Now, Flamengo is a complicated beast. The country’s most popular club has the world’s most popular player in their squad, Ronaldinho; yet, somehow, they still haven’t found their groove. Frankly, Ronaldinho is still in that post-2006 World Cup limbo, and now he’s brought Flamengo into his sea of oblivion too. I’ve decided to stop asking myself the questions “whatever happened to him?”, or “will he ever come back?”, and I suggest you do the same. Ronaldinho will not “come back”. Ever. Ronaldinho’s star has gone supernova, and he’ no longer able to dazzle us with the same speed and stamina of his Barcelona days. The sooner Flamengo fans accept that, and the sooner Ronaldinho himself accepts that, the better for all of us. He needs to focus on what he is realistically able to contribute to the team (experience, game vision, leadership), instead of dreaming the impossible dream that he’ll play at the 2014 World Cup – which he will not, by the way. A cold shower of pragmatism will do him, and Flamengo, much good; washing away the current mud of anxiety. The talents of Thiago Neves, Felipe and possible signing Vagner Love will blossom if the attentions of the team are on teamwork, and not on Ronaldinho’s ridiculous bandanas.

But, alright, I’ll admit it: it’s still pretty awesome to have him back in the homeland!

Outside the Sao Paulo and Rio axis, we have contenders Cruzeiro, from Minas Gerais State, and Internacional, from the Gaucho State of Rio Grande do Sul. Both clubs have led extremely successful campaigns in recent years, and both have historically unveiled players that went on to become big stars. Cruzeiro has given us Tostao, Ronaldo, Belletti and now the league’s best keeper, Fabio. Meanwhile, Inter has produced names like Falcao, Taffarel, Pato and now Brazil’s new number 9, Leandro Damiao. Both teams have been finishing second or third in current times, but watch out, since their bitter exit from the Libertadores Cup earlier this month, both are hungry for silverware.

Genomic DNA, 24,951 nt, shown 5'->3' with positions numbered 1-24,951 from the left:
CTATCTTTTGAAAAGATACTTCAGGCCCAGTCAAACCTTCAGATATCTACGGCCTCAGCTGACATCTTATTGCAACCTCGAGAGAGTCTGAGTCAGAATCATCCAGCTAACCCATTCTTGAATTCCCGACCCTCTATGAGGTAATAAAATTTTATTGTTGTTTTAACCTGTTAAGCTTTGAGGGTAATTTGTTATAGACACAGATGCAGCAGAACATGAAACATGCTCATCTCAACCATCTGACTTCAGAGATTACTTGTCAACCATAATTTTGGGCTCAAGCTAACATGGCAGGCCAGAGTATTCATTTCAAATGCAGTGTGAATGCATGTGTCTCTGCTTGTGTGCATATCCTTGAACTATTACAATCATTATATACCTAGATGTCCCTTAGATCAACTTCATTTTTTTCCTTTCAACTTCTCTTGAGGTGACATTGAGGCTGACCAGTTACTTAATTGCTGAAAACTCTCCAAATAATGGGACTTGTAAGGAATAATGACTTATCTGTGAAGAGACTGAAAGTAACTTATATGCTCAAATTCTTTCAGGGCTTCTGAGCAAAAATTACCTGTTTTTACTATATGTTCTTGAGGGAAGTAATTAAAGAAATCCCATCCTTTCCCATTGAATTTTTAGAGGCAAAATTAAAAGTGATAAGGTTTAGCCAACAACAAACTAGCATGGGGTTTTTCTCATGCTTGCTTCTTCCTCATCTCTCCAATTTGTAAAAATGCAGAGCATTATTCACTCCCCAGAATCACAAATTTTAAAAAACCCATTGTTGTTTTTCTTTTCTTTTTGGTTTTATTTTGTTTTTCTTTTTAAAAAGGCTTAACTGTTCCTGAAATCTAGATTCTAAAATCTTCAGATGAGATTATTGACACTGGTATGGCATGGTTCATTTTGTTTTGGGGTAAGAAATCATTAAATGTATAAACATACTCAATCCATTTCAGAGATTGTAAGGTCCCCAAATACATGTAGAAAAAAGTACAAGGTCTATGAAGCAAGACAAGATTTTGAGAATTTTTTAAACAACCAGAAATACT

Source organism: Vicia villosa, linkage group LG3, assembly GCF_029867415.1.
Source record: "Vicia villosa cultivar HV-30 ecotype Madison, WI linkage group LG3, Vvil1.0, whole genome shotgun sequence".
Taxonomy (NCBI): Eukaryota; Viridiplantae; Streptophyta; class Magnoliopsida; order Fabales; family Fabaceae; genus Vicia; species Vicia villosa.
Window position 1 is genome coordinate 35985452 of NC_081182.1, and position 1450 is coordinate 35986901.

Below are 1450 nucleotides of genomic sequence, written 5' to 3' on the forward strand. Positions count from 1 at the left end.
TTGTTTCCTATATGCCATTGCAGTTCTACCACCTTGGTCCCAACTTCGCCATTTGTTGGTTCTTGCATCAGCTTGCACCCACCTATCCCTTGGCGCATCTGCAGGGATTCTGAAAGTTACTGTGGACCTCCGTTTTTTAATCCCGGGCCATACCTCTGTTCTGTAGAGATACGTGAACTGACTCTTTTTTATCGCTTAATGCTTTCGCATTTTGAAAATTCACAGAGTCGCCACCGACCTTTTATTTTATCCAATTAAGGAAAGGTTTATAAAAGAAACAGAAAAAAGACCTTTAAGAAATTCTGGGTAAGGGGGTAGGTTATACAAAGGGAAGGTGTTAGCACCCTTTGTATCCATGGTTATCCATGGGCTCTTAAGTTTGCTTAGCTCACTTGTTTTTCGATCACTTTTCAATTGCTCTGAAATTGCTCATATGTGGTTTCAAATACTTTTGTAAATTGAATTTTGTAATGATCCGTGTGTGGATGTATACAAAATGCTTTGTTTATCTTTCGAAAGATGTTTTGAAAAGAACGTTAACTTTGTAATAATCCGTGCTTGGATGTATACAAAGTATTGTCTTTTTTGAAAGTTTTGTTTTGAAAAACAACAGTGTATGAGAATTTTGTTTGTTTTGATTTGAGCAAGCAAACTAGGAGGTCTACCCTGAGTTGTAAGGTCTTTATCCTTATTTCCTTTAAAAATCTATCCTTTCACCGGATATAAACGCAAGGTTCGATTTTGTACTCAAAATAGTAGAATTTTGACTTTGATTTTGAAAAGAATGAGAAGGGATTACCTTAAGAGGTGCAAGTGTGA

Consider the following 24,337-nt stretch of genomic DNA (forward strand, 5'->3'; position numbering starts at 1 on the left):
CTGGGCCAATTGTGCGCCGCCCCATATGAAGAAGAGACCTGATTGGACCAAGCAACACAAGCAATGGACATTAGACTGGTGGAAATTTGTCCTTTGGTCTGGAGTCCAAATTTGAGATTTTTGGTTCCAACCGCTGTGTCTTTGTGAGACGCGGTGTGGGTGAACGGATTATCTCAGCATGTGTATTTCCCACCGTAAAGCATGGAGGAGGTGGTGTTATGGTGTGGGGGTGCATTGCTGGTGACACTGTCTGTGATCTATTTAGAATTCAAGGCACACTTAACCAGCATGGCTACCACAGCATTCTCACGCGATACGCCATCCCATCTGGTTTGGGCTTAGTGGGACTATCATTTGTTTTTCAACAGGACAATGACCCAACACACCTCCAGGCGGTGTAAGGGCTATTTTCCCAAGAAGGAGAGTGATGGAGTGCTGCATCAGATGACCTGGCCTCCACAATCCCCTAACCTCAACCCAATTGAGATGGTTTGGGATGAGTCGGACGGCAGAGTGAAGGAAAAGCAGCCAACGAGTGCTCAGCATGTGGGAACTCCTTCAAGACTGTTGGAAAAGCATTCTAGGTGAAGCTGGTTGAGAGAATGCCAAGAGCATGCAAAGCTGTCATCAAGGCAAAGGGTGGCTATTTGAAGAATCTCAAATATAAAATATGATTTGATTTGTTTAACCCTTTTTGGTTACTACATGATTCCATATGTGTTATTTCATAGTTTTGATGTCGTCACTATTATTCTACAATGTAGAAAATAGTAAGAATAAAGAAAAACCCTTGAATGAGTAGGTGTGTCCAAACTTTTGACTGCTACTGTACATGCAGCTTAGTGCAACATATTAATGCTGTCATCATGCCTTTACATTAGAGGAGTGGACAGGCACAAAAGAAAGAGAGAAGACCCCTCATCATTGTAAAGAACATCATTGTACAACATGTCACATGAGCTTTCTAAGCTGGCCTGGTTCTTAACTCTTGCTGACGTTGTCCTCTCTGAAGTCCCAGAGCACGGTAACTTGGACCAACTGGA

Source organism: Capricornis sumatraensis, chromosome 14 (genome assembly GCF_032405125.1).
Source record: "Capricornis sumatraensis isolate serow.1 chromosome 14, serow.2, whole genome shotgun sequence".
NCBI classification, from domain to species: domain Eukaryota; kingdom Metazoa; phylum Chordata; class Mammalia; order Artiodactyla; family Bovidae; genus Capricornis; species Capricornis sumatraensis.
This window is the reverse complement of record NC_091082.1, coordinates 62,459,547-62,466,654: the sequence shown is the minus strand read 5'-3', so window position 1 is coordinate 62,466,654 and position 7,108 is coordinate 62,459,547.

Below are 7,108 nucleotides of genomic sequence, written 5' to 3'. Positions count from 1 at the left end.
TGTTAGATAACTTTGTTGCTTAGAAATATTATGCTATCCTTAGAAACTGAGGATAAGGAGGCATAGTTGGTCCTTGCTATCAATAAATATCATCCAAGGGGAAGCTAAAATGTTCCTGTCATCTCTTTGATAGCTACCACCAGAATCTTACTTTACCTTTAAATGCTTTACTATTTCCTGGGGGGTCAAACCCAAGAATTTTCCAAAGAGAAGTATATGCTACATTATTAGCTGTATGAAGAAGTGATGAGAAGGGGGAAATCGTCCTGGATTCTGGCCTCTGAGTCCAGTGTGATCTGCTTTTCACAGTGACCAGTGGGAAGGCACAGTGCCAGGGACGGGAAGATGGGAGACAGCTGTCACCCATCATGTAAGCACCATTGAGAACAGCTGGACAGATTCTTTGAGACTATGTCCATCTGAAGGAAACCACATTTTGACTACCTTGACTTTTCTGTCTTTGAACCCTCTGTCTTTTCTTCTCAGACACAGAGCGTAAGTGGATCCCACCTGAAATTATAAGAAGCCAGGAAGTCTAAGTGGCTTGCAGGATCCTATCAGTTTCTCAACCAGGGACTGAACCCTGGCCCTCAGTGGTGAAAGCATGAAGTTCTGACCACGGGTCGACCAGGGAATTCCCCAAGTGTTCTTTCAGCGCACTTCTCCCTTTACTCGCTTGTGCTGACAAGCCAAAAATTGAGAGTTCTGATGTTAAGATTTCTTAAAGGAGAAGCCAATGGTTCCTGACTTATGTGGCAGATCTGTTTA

Gremio, Vasco, Botafogo and Palmeiras, the rest of the party-poopers, are all, in reality, very strong names capable of causing severe damage to the title hopes of any main contender. Gremio has Brazil internationals Douglas and Victor, both skilled game-changers and natural leaders. Vasco has recently signed superstar Juninho (former Lyon) and they’ve been having a tremendous Copa do Brasil, currently sitting as semifinalists. The hopes of Botafogo rest in the hands of international keeper Jefferson and Uruguayan star Loco Abreu, a man whose stern demeanor reminds me of an angry Viking with a great tan. And, finally, Palmeiras, another traditional Sao Paulo club, whose hopes are not in the feet of any of their players, but in the hands of their coach, World Cup Champion Felipe Scolari. Under his management, any team should be feared (Chelsea may be the only exception). Chilean star Valdivia and team Captain Kleber are very talented footballers, and if fit, those two could cause a lot of headache to the bigger clubs. However, gone are the days when Palmeiras used to play international competitions such as the Libertadores and the Club World Cup, where they once faced Manchester United at the final. Could Scolari make them party like it was 1999 once again? Probably not…